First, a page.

Dr. Sailesh Kolanu’s latest film is the Hindi remake of his Telugu film, HIT: The First Case. It stars RajKummar Rao and Sanya Malhotra and is doing well at the box office. Speaking exclusively to The Free Press Journal, Dr. Sailesh tells us that he is neither an insider nor an outsider. In fact, he is on the other side of the spectrum.
Dr. Sailesh has a firm belief that he is not in favour of favouring anyone. “I am on the other end of the spectrum because we come from a very modest background. We lived in slums in Kodambakkam in Chennai. I was living in that slum. My house was the last pakka house. My father was just earning Rs 800 per month. I come from that background. Compared to everybody I hang out with now, I come from a very modest background,” he reveals.
Opening up about his latest release and why he didn’t shoot it in Marathi, he explains, “There was an overlap shooting the second part HIT in Telugu. But I was not shuttling between two projects. There was just a 10 days overlap during the entire shooting process. I didn’t do it in Marathi because I don’t have the knowledge in Marathi. First of all, I can’t speak Marathi. If you can’t speak a language, then you shouldn’t make a film in that language. As a director, communication is the way we work on the sets. If I have to make a Marathi movie, then I will learn the language and thereafter make it in Marathi. I can speak Tamil, Telugu, English and Hindi. Yes, my Hindi is good because I had a lot of Mumbai and Gujarati friends while doing my undergraduate graduation, so they taught it to me. But still, my Hindi has a Hyderabadi touch.”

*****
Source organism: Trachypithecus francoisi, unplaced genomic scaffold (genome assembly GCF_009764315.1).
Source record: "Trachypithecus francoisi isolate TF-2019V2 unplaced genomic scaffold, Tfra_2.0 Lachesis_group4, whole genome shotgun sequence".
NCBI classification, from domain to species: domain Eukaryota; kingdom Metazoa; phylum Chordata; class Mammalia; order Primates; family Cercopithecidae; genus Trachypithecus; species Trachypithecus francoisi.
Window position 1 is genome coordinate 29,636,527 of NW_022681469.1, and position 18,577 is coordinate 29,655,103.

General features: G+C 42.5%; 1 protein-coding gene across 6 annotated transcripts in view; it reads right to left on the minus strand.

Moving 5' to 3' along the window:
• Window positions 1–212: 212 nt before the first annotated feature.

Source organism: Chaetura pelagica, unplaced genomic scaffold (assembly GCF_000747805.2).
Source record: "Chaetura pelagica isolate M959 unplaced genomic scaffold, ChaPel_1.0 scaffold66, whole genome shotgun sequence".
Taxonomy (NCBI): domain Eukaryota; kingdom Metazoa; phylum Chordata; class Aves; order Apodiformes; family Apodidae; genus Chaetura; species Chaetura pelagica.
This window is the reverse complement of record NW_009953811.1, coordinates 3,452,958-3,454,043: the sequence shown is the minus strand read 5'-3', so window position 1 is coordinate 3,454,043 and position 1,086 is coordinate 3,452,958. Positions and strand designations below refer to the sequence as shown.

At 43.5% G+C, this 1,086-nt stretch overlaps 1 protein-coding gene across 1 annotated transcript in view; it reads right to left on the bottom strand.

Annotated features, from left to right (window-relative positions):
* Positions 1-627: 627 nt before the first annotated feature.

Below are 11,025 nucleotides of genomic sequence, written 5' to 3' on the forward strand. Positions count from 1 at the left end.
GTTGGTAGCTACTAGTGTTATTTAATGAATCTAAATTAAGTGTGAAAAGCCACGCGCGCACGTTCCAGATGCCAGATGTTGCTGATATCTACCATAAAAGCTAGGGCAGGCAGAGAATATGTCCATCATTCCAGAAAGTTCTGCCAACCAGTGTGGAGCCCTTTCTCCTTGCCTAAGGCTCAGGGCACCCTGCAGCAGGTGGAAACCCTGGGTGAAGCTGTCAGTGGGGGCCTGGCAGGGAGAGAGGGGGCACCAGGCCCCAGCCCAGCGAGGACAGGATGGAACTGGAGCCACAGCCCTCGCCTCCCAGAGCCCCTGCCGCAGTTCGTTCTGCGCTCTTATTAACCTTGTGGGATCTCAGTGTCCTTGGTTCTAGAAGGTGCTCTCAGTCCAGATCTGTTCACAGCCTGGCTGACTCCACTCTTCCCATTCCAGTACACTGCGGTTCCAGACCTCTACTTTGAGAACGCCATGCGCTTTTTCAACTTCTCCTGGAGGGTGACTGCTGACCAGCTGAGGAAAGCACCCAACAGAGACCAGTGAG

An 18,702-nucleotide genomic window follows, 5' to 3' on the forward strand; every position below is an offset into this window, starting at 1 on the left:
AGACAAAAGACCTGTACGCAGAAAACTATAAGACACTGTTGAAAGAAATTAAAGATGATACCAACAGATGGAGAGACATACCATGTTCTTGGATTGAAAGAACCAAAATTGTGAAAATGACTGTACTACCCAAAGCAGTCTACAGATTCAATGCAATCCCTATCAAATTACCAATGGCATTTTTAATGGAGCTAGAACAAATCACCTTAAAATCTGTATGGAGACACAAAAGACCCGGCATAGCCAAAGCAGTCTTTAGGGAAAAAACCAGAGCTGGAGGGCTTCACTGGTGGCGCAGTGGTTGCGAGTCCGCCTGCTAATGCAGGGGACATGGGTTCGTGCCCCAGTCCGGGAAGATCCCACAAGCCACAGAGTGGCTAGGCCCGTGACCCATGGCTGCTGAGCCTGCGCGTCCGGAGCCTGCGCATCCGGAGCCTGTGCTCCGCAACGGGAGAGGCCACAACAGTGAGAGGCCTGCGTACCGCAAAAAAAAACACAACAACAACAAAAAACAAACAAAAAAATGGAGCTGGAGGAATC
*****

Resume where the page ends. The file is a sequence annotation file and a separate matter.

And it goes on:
Talking about his family background, Dr. Sailesh shares, “My mother was a Telugu Pundit lecturer. She gave up her profession after I was born as she wished to nurture me well while I was growing up. My father, Seshagiri Rao Kolanu, worked as a production manager for Pratap Art Productions and then with director Kodi Rama Krishna. Then he joined Prasad films laboratory as an outdoor unit manager. He used to supply equipment to various production houses. My core filmmaking knowledge comes from there. I inherited academics from my mother and filmmaking from my father. I feel a man or woman’s intelligence depends on their bringing up. My father is retired. Post-retirement, he works as Dil Raju sir’s office manager. On a consultant basis, does accounts and paperwork for him. Dil Raju sir is like our family.”
He concludes, “My dad never wanted me to be a filmmaker. When I told him I wanted to come back to India and direct a film, he said, ‘If you take a flight, I will hit you’. I was earning a six-figure salary. Why should I leave that and join films? He sent me miles away from here because he knows the troubles of this industry. For me to go in pursuit of making a film, I cracked my contacts. I met Nani without telling him anything. When I got the offer, Dil Raju sir came and told me, ‘Let’s make a film’.”